In a race to meet commitments to comply with the demands of the world’s richest nations, the lucrative regime that created international business companies (IBCs) is set to be dismantled, the law repealed, and a raft of tax incentives used to lure IBCs here are to be removed, Minister of International Business and Industry Ronald Toppin announced Thursday.
Chief among them is the abolition of the Foreign Currency Earnings Credit and the issuance of International Business Companies licenses and International Societies with Restricted Liability licenses.
“It is proposed that the Foreign Currency Earnings Credit will be abolished and that Barbados will be moving to a regime which will see the convergence of tax across all business entities. The details are still being assessed and various modules are currently being run. What I can state is that the new rate will remain competitive and ensure that those international businesses which are here will continue to benefit from certain incentives,” Toppin announced.
Under the Foreign Currency Earnings Credit companies would get a rebate of income tax as a percentage of income tax on their net profits from foreign currency earnings.
“I also have to announce that as of December 31, 2018, the Ministry of International Business and Industry, through its International Business Unit, will cease to issue International Business Company licenses and International Societies with Restricted Liability licenses. This will, in effect, close off these regimes as the IBC Act will be repealed and the SRL Act will be amended to give effect to the end of new International Societies,” he said.
The Minister also announced that a new regime would be rolled out in January 2019, “which would seek to maintain, as far as possible, the current benefits to the industry”.
“Again, the details will be taken to Cabinet, hopefully, next week. What I will say is that, shortly, we will be announcing the nuances of the transition process and two new vehicles that will be used to traverse this global arena,” said Toppin.
Toppin said the decision to remove the tax incentives and other changes were born out of the need for Barbados to fulfill its commitment to the club of the world’s richest industrialized nations, formed under the Organization for Economic Corporation and Development (OECD) – one of the most vocal critics of the region’s offshore business and financial services industry.
The OECD’s Base Erosion and Profit Shifting (BEPS) initiative designed to prevent companies from using planning or tax strategies to avoid taxation or to reduce tax burden in their country by engaging in tax evasions or migrating intangibles to lower tax jurisdictions.
Barbados is widely considered a transparent and low tax jurisdiction, but according to the OECD, the country has, under what it refers to as the Action 5 Report, one of four minimum standards left to be implemented in order to become fully compliant with the new profit shifting prevention project.
The Action 5 process should address preferential tax regimes, which allows for BEPS, and should also include commitment to transparency through the compulsory spontaneous exchange of relevant information on taxpayer-specific rulings.
Toppin told the opening of the Barbados International Business Association’s (BIBA) International Business Week conference at the Lloyd Erskine Sandiford Centre that the process had given Barbados “cause to examine the excess reliance on tax incentives and subsidization”.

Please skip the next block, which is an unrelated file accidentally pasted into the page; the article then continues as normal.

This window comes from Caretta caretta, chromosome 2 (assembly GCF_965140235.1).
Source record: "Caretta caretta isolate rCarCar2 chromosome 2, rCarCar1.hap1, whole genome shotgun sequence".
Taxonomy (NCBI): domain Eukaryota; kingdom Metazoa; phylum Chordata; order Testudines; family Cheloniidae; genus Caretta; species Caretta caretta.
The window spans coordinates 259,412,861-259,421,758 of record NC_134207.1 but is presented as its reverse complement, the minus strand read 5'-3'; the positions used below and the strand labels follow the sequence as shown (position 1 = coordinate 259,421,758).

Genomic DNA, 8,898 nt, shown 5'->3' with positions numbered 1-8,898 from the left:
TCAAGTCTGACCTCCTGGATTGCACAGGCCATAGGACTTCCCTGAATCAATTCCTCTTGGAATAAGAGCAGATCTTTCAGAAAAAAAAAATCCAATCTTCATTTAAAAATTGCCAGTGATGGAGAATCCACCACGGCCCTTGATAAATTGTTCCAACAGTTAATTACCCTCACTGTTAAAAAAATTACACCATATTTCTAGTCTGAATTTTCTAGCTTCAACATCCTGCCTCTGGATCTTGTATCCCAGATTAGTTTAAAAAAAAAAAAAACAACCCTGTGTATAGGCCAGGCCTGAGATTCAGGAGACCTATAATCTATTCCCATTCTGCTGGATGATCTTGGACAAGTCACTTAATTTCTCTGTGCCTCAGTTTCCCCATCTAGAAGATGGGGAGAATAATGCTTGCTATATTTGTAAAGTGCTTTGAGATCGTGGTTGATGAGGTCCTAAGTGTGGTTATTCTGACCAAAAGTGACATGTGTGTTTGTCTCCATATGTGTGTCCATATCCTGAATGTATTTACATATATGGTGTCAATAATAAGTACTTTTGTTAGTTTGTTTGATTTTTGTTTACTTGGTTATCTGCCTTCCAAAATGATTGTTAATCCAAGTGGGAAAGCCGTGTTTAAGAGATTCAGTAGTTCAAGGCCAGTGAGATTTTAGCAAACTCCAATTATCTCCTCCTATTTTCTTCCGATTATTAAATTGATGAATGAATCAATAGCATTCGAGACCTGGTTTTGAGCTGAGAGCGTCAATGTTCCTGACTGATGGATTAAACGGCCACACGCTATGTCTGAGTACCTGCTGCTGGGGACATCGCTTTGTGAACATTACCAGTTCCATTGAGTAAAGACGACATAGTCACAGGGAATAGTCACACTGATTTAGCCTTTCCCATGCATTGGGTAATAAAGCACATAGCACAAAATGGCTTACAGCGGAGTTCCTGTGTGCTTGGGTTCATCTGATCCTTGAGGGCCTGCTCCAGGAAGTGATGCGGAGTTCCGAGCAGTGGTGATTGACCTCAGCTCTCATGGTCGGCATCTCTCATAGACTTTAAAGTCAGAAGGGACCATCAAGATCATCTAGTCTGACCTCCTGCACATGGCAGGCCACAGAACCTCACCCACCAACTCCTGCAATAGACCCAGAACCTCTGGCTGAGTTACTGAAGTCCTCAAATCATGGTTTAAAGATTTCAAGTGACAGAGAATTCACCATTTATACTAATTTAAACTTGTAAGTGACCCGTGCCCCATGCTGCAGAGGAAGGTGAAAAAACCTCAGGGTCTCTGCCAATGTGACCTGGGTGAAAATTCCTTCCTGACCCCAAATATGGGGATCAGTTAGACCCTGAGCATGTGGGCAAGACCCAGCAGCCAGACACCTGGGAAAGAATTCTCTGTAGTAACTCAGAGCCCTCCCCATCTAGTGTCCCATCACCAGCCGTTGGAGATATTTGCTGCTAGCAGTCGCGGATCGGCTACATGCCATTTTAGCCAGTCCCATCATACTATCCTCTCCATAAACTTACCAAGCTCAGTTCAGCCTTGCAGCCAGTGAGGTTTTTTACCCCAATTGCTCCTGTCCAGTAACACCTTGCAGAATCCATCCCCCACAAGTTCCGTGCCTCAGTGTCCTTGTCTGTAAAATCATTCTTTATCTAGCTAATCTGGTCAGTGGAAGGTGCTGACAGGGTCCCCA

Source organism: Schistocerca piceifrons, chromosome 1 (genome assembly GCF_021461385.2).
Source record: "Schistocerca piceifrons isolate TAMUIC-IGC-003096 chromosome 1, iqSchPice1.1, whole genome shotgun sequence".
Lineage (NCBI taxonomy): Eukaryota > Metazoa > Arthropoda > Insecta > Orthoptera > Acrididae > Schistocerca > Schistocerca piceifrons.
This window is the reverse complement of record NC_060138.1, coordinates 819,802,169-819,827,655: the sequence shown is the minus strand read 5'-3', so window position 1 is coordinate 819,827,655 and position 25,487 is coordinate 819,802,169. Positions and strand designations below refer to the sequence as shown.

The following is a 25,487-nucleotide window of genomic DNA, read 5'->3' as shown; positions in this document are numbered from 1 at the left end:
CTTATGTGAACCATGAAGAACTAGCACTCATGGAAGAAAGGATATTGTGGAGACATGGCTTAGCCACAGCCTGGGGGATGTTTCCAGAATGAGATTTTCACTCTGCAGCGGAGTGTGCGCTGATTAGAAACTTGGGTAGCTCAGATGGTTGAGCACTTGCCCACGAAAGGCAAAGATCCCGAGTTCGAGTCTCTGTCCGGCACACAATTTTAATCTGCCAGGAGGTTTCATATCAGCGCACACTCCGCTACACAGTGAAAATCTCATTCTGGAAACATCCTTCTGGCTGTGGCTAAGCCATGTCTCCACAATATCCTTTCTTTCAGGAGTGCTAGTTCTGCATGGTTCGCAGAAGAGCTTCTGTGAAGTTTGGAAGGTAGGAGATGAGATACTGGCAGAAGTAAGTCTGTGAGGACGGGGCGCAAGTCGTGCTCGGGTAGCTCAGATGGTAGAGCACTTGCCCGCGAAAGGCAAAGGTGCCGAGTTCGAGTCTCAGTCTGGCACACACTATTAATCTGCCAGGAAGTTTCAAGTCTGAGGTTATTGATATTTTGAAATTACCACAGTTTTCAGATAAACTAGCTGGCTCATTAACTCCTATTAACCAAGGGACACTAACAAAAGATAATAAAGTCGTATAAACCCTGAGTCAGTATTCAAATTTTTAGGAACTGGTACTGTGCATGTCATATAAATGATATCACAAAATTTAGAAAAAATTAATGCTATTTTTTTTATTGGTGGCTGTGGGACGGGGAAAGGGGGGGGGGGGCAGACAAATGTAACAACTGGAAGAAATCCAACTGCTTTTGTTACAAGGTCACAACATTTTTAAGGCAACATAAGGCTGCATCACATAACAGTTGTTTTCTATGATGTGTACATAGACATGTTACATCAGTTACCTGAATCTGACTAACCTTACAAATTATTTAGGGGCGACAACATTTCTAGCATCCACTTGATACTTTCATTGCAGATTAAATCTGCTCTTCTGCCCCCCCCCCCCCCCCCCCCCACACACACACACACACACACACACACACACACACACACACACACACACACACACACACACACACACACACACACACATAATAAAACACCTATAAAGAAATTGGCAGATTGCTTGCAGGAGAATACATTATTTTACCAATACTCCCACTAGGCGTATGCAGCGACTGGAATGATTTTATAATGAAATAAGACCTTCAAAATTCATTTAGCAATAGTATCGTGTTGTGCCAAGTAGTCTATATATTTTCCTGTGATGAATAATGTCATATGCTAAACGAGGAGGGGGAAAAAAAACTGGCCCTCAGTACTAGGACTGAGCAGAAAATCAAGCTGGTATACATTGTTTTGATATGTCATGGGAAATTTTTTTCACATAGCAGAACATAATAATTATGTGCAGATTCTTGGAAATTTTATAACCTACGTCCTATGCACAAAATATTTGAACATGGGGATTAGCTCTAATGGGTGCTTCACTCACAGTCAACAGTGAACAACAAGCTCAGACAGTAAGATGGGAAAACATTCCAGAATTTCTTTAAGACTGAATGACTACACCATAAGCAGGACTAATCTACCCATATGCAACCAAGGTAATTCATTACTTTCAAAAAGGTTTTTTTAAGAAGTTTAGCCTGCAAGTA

“The BEPS process has re-emphasized the importance of state-to-state relationships and the cooperation between states that is necessary to promote effective tax and other information exchange practices.
“Barbados’ commitment to implementing Action 5 of the BEPS project, as well as the ongoing economic recovery transformation programme, have caused us to critically examine our systems with a view to understanding how they contribute to Barbados’ overall competitiveness or the lack thereof, and improving them,” Toppin told participants of the two-day conference, which is being held under the theme Riding the Curl, Future Forward.
Barbados must never be seen as turning a blind eye to the concerns of other states, said the Minister, adding that “experience has taught us time and time again that no man is an island”.
He added that international business and financial services centres such as Barbados should not have an “over-reliance” on tax incentives in order to attract business, and that it was imperative that serious efforts be spent on “reinvigorating and diversifying Barbados’ offering of weightless services.
“I speak here directly of the development of indigenous capacity, driven by innovation and technology that will be necessary in order to create businesses of substance,” said Toppin.
Pointing out that the proposed changes were subject to Cabinet approval, Toppin said it was necessary for Barbados to transition “from an international business sector mindset to a global business ethos.
In apparent anticipation of an imminent shift in the IBC climate, the president of BIBA, Julia Hope, said the association was reviewing its strategy, goals and value proposition as it helped offshore companies get ready for changes affecting the industry.
Indicating that the time had come to promote the jurisdiction as “brand Barbados”, Hope said there were a number of factors that were critical to the country’s success in gaining and maintaining international business.
“[Brand Barbados] is a concept – political stability, ease of doing business, good regulatory environment, integrity and lifestyle – these are all key factors,” said Hope, who stayed away from commenting on the BEPS development.
But earlier this week, Hope said she was confident the country would make the right decisions and make any necessary changes within the deadline.